"Every industry that becomes digital eventually becomes free."
At the Game Developers Conference today, Playfish co-founder and CEO
This change does require looking at the industry in a different way, though. In the past, Segerstrale said, the industry focused on charging lots of money upfront to a small number of people. In the new free, social games model, developers should focus on creating an ongoing experience and relationship with a broader audience that will pay small amounts of money over time. Where the industry once relied on technological changes to attrct new players, Segerstrale said they must now look to social networks and lower barriers of entry to attract bigger audiences than ever.
The promise of this new free, social model, Segerstrale said, is it allows developers to reach people who don't identify as gamers -- people who may check out a free-to-play game just because their friends told them to."The primary emotional reason people play is to play with friends," he said. "It's about a social experience, cooperation, competition, self expression, and a thousand other more complicated social relationships. That's more more compelling than a solitary journey for most people."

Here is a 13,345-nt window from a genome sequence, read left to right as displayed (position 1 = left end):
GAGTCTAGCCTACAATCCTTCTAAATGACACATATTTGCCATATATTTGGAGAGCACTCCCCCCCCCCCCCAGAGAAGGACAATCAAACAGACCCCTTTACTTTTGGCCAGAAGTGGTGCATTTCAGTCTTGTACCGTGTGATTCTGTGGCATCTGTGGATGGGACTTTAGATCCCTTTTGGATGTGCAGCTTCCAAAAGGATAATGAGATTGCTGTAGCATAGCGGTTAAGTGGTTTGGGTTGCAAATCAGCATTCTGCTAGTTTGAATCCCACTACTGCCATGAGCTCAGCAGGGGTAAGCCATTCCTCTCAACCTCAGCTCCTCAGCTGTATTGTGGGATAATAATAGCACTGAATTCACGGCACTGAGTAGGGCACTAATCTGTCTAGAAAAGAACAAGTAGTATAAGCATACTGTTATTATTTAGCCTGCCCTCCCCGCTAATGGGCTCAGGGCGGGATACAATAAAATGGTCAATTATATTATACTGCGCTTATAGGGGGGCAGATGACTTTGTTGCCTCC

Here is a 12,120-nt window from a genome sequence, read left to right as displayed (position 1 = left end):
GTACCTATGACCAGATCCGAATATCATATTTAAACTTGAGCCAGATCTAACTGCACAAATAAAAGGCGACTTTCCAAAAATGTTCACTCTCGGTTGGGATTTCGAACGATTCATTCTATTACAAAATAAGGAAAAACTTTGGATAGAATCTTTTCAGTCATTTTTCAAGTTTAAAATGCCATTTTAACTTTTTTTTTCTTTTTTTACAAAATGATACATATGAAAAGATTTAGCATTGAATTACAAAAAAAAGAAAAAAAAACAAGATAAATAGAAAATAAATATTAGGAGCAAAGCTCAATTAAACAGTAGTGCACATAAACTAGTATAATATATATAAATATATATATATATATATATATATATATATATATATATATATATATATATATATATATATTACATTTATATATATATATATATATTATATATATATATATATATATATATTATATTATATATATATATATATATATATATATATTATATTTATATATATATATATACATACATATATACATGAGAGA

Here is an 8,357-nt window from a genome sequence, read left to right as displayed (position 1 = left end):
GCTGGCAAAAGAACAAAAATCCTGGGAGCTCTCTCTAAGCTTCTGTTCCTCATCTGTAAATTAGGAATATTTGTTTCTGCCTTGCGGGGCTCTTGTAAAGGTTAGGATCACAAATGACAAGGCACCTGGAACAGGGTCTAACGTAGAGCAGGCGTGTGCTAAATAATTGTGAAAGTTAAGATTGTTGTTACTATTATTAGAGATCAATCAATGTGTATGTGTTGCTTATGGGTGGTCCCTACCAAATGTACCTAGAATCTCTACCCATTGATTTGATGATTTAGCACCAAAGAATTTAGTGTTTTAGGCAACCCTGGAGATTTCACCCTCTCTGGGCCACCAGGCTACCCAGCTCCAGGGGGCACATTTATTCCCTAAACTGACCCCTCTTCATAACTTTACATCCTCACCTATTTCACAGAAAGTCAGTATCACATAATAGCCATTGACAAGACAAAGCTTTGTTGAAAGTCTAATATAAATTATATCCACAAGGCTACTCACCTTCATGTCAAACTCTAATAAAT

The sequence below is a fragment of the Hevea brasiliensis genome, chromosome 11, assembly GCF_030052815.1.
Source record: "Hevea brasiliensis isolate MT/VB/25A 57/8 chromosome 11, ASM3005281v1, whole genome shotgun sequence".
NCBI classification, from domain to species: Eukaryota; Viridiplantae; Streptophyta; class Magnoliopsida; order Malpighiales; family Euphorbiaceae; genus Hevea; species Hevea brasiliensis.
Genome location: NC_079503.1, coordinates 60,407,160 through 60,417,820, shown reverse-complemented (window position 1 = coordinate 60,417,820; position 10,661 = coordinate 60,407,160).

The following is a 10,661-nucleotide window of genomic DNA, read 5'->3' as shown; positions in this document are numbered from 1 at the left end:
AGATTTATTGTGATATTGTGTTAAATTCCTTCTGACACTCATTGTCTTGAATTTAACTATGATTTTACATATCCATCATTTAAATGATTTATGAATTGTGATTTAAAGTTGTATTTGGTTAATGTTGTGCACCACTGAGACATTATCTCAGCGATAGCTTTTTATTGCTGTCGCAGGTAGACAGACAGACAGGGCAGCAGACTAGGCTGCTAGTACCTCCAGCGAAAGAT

One of the best results of the free-to-play market, Segerstrale said, is ending the days when a mediocre game could be sold on the strength of its marketing. "All these connected consumers will tell friends if they don't like an experience, on any platform," he said. But aqs time goes on, Segerstale said he sees social games resembling the traditional game market, with franchises dominating the market, games released across multiple platforms to maximize the market, "In three to five years time, saying 'I'm developing a social game' will be like saying 'I have an electric television at home.' It's just kind of a given."